Ingersoll has a great soul, and it did me good to hear him say it. And it was then I suggested the lecture, I want an address by him in permanent shape, that dinner speech6 ought to have been saved for posterity—Now we will perhaps have something as great or greater.7

Excuse great haste. Regards to Mrs Davis.8

Yrs sincerely
JH Johnston


Correspondent:
John H. Johnston (1837–1919) was a New York jeweler and close friend of Whitman. Johnston was also a friend of Joaquin Miller (Horace Traubel, With Walt Whitman in Camden [New York: Mitchell Kennerley, 1915], 2:139). Whitman visited the Johnstons for the first time early in 1877. In 1888 he observed to Horace Traubel: "I count [Johnston] as in our inner circle, among the chosen few" (Horace Traubel, With Walt Whitman in Camden, Wednesday, October 3, 1888). See also Johnston's letter about Whitman, printed in Charles N. Elliot, Walt Whitman as Man, Poet and Friend (Boston: Richard G. Badger, 1915), 149–174. For more on Johnston, see Susan L. Roberson, "Johnston, John H. (1837–1919) and Alma Calder," Walt Whitman: An Encyclopedia, ed. J.R. LeMaster and Donald D. Kummings (New York: Garland Publishing, 1998).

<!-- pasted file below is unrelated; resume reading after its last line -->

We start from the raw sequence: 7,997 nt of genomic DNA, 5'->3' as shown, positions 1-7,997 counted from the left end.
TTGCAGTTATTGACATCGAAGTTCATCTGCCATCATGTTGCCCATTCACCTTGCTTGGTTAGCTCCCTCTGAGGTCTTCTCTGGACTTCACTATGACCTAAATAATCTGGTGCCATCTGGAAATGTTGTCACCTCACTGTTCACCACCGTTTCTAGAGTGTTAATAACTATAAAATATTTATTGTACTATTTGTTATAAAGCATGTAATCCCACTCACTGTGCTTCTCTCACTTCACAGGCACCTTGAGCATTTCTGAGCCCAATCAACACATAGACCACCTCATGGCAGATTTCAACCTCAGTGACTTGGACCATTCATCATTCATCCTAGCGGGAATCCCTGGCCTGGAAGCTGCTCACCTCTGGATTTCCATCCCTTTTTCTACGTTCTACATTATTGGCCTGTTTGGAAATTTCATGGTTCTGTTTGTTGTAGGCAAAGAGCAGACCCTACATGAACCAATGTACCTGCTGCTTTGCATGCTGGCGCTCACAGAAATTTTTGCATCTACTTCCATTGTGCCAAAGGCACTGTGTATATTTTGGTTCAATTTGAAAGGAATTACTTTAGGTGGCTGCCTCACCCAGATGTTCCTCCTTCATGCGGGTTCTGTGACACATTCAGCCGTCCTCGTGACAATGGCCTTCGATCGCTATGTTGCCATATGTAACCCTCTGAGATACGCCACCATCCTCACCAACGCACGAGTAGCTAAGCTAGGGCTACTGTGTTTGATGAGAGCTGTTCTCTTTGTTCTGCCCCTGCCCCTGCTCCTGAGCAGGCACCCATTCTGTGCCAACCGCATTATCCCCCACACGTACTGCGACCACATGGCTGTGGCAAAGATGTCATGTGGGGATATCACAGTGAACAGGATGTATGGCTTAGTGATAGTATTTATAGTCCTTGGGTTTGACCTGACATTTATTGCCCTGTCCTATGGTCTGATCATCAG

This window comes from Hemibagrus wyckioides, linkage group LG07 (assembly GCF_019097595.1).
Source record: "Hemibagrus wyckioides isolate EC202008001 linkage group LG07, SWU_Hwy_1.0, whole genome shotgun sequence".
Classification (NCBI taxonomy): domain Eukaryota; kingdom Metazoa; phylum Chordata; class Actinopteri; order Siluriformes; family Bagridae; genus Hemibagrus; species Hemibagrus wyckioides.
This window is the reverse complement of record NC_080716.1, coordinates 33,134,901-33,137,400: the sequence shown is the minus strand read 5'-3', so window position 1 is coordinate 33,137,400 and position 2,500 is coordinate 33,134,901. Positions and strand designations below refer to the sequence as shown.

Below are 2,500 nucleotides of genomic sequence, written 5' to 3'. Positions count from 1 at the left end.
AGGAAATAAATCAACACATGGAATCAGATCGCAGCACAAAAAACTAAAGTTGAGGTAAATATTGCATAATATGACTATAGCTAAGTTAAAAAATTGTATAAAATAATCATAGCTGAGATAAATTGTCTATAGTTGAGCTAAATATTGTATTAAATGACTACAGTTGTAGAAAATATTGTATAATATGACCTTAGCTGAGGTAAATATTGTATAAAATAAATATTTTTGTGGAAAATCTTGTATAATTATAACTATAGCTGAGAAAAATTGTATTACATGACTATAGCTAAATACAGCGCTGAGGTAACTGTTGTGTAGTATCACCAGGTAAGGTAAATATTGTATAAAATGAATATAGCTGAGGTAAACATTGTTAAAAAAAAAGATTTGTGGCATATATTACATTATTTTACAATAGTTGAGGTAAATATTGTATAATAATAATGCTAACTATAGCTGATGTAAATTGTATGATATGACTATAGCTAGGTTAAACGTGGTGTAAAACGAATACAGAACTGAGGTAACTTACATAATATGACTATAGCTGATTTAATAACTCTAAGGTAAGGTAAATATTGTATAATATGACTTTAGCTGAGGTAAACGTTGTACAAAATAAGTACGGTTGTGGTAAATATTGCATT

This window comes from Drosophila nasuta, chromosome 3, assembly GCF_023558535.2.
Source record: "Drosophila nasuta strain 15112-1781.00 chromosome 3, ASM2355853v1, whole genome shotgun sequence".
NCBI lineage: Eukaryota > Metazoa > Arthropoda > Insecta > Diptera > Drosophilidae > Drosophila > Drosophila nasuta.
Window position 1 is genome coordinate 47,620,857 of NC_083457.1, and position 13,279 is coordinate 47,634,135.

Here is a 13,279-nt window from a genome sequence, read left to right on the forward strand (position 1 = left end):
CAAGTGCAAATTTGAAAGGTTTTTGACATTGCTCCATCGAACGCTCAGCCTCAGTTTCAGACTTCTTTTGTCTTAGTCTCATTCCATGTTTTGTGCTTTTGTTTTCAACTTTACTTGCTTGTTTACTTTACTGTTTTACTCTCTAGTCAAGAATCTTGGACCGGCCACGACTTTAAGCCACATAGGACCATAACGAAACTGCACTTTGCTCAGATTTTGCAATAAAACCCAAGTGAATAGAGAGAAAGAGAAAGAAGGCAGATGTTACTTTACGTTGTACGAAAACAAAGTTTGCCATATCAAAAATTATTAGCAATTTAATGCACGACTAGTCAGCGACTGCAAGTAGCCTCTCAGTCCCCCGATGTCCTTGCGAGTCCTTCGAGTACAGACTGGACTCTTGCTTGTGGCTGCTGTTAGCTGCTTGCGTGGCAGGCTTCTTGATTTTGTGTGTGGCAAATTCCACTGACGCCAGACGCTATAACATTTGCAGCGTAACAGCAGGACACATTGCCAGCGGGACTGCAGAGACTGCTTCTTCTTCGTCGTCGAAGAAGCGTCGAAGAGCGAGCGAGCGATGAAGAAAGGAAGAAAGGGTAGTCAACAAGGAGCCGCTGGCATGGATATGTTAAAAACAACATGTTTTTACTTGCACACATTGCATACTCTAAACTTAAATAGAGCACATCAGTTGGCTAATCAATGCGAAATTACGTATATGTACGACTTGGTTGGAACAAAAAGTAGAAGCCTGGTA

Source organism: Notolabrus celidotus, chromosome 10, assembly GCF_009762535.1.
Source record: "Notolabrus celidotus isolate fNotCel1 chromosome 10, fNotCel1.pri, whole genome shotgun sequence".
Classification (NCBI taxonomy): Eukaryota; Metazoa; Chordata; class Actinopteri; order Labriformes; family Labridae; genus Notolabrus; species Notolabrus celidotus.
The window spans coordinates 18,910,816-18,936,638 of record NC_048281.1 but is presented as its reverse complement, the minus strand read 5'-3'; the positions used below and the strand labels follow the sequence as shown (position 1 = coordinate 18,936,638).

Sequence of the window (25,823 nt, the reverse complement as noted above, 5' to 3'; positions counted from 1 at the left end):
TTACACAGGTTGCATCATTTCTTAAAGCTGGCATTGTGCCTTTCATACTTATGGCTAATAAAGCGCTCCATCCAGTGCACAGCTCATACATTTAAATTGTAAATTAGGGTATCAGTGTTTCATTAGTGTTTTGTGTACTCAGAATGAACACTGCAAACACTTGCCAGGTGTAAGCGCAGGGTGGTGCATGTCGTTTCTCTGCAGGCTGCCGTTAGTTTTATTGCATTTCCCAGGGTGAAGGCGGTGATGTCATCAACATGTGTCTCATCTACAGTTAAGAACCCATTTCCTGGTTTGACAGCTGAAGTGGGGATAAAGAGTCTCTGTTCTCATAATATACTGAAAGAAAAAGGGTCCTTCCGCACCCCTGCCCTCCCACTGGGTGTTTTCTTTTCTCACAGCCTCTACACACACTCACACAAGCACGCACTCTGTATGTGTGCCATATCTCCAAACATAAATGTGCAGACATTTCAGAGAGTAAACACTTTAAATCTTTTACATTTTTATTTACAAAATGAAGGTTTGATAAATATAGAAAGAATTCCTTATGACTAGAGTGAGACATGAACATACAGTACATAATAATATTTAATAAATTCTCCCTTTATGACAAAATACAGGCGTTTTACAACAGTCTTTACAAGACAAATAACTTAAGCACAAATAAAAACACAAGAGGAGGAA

Notes:

1. This letter is addressed: Walt Whitman | Camden | N.J. It is postmarked: New York | Sep 22 | 7 PM | D; Camden, N.J. | Sep | 23 | 6AM | 1890 | [illegible]. The envelope has a printed return address: J. H. Johnston & Co., | Diamond Merchants and Jewelers, | 17 Union Square, New York. | Cor. Broadway & 15th St. [back]

2. Whitman wrote two letters to Johnston on September 20, 1890: one early in the day, and another after Whitman's biographer and disciple Horacel Traubel mentioned Johnston's idea to hold a lecture event for the poet that would include a lecture by Robert Ingersoll. [back]